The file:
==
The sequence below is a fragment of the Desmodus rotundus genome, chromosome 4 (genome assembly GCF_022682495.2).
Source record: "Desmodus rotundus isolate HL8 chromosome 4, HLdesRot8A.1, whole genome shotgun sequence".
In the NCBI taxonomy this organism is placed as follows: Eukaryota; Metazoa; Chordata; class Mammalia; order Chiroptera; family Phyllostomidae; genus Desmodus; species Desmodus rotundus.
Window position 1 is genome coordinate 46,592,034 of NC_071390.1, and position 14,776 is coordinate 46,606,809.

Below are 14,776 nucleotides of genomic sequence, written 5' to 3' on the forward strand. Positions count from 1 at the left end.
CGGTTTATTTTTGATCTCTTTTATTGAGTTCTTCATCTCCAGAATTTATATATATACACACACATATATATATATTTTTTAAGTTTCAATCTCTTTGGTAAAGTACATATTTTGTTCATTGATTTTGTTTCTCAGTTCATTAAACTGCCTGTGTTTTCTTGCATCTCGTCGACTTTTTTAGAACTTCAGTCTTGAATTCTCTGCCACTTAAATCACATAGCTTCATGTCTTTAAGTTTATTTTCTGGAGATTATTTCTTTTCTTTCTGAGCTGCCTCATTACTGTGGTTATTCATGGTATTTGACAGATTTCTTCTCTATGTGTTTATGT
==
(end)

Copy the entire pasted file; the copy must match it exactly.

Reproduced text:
The sequence below is a fragment of the Desmodus rotundus genome, chromosome 4 (genome assembly GCF_022682495.2).
Source record: "Desmodus rotundus isolate HL8 chromosome 4, HLdesRot8A.1, whole genome shotgun sequence".
In the NCBI taxonomy this organism is placed as follows: Eukaryota; Metazoa; Chordata; class Mammalia; order Chiroptera; family Phyllostomidae; genus Desmodus; species Desmodus rotundus.
Window position 1 is genome coordinate 46,592,034 of NC_071390.1, and position 14,776 is coordinate 46,606,809.

Below are 14,776 nucleotides of genomic sequence, written 5' to 3' on the forward strand. Positions count from 1 at the left end.
CGGTTTATTTTTGATCTCTTTTATTGAGTTCTTCATCTCCAGAATTTATATATATACACACACATATATATATATTTTTTAAGTTTCAATCTCTTTGGTAAAGTACATATTTTGTTCATTGATTTTGTTTCTCAGTTCATTAAACTGCCTGTGTTTTCTTGCATCTCGTCGACTTTTTTAGAACTTCAGTCTTGAATTCTCTGCCACTTAAATCACATAGCTTCATGTCTTTAAGTTTATTTTCTGGAGATTATTTCTTTTCTTTCTGAGCTGCCTCATTACTGTGGTTATTCATGGTATTTGACAGATTTCTTCTCTATGTGTTTATGT